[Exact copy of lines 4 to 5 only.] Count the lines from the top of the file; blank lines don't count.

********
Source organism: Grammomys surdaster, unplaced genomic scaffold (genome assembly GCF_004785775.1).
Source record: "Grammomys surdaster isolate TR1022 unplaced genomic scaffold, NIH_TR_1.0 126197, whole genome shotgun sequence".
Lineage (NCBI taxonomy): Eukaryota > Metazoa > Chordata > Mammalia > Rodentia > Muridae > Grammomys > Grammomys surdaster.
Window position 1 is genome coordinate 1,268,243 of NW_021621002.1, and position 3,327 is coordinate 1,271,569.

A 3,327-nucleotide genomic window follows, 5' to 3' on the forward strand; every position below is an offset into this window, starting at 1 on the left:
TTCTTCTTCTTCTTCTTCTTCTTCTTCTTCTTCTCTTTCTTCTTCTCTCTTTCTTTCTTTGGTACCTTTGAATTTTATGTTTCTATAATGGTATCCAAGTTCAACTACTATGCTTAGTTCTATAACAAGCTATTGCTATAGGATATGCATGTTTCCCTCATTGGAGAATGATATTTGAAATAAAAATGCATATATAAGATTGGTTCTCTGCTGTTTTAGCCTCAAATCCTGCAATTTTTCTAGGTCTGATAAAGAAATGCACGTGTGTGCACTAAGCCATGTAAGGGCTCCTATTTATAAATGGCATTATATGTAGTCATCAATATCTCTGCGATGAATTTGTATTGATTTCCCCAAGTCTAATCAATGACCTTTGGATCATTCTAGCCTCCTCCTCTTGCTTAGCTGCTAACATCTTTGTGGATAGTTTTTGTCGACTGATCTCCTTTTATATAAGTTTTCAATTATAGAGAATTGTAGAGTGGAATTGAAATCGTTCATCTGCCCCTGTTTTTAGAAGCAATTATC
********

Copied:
Window position 1 is genome coordinate 1,268,243 of NW_021621002.1, and position 3,327 is coordinate 1,271,569.

A 3,327-nucleotide genomic window follows, 5' to 3' on the forward strand; every position below is an offset into this window, starting at 1 on the left: